- The Mysterious Case of Jesse Crain: a University of Houston closer taken in the second round in 2002, Crain was groomed as a stopper in the minors, blowing through five leagues with 11.5 K/9 before arriving in Minnesota late in the 2004 season. That’s when things started getting strange. Here are Crain’s career stats entering 2006:
Level IP K BB H HR ERA Minor 162.1 207 53 95 5 1.94 Major 106.2 39 41 78 8 2.53
Crain’s strikeout potential completely evaporated in the majors, although he’s managed to keep runs off the board with a low hit rate. His BABIP in that 27-inning 2004 debut was .194, and over a full season last year was .222, the sixth lowest in the majors among pitchers throwing 70 innings or more. Considering that Crain is not on the periphery of the groundball/flyball dichotomy–his PECOTA-projected 45% groundball percentage (on all balls in play) for 2006 would have been about average last year–hits and runs allowed should escalate, a fact reflected in Crain’s 69% PECOTA projected collapse rate, the eighth highest among the nearly 800 pitchers processed by our projection tool. Crain has been racked for nine runs and 16 hits in 9.1 IP so far, including three homers. However, optimistic fans can look at his 7/1 K/BB ratio as a sign Crain might be back on track towards realizing his potential as Nathan’s chief setup man.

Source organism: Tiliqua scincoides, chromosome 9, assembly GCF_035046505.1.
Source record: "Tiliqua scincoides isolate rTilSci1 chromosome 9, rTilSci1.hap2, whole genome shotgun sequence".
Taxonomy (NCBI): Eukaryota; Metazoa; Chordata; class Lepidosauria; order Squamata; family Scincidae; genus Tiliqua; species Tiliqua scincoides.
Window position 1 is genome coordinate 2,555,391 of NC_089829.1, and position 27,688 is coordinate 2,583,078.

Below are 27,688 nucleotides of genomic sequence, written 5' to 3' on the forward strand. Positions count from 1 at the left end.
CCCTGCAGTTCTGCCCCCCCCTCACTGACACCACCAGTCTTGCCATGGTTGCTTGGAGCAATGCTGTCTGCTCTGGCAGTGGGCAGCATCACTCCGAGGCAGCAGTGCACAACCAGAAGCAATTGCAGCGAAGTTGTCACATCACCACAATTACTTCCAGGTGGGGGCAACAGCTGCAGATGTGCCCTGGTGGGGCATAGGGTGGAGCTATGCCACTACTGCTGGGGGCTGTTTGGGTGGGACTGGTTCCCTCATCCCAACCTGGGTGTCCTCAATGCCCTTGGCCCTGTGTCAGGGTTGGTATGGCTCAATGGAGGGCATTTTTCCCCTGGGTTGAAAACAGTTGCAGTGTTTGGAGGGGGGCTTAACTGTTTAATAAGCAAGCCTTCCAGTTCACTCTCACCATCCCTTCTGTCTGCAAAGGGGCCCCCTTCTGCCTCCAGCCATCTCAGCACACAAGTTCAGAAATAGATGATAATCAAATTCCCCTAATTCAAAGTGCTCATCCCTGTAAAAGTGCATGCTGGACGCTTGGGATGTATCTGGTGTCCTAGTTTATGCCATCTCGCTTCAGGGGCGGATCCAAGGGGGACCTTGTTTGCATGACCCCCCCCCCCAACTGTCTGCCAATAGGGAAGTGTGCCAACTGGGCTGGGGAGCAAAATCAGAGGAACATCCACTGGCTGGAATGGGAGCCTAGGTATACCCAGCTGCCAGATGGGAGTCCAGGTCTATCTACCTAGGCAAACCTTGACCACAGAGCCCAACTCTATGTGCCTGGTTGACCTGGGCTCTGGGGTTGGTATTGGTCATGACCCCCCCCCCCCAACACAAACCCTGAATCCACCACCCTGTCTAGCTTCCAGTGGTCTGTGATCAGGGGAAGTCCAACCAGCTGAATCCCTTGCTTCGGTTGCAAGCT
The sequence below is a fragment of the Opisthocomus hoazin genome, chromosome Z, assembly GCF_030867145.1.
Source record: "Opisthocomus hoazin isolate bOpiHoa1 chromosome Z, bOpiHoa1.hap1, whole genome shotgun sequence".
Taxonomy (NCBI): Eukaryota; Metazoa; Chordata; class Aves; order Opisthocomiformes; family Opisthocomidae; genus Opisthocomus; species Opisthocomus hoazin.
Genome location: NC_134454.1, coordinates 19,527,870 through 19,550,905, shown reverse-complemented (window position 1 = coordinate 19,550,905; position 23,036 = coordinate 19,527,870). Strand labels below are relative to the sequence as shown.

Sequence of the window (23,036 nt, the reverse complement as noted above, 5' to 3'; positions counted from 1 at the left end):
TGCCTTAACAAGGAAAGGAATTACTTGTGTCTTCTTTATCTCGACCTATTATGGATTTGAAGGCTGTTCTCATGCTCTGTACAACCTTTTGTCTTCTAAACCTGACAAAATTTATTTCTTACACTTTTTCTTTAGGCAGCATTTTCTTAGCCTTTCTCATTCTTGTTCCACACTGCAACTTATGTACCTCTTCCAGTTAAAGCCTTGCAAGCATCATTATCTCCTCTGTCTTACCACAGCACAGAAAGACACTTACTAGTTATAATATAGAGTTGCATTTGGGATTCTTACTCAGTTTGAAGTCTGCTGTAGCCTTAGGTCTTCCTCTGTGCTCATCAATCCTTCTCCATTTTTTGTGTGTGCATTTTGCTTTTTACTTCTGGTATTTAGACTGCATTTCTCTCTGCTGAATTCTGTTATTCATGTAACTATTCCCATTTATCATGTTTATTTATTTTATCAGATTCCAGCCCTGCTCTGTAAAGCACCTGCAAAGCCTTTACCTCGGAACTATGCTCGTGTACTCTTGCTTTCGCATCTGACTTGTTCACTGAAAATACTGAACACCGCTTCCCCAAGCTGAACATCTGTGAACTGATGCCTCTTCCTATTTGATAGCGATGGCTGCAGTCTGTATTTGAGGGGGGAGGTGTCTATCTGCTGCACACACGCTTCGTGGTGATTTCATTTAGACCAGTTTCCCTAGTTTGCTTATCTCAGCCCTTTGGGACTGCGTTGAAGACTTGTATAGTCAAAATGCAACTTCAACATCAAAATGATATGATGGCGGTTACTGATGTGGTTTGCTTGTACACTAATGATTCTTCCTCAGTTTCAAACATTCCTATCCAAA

- While things are grim on the offensive side of the ledger, the Twins can take solace in their remarkable pitching depth, which should keep Minnesota a playoff picture dark horse despite their toothless attack. In Triple-A, Boof Bonser–the third piece of the titanic return on A.J. Pierzynski–seems ready to contribute in the Homerdome. Bonser has been held to six innings in each of his four starts for Rochester thus far, giving up only 12 hits (one homer) and two runs with a 23/8 K/BB. Add in the sublime big league performance of Francisco Liriano in the early going, and the struggles of Brad Radke, Kyle Lohse and Carlos Silva, and you can imagine Twins fans dreaming of Santana, Lirano, Scott Baker, and Bonser together in the rotation. That should become a reality next season, but you can bet that the Twins won’t wait too much longer to slide Liriano into the rotation, and Bonser is the best choice to take his spot in the pen.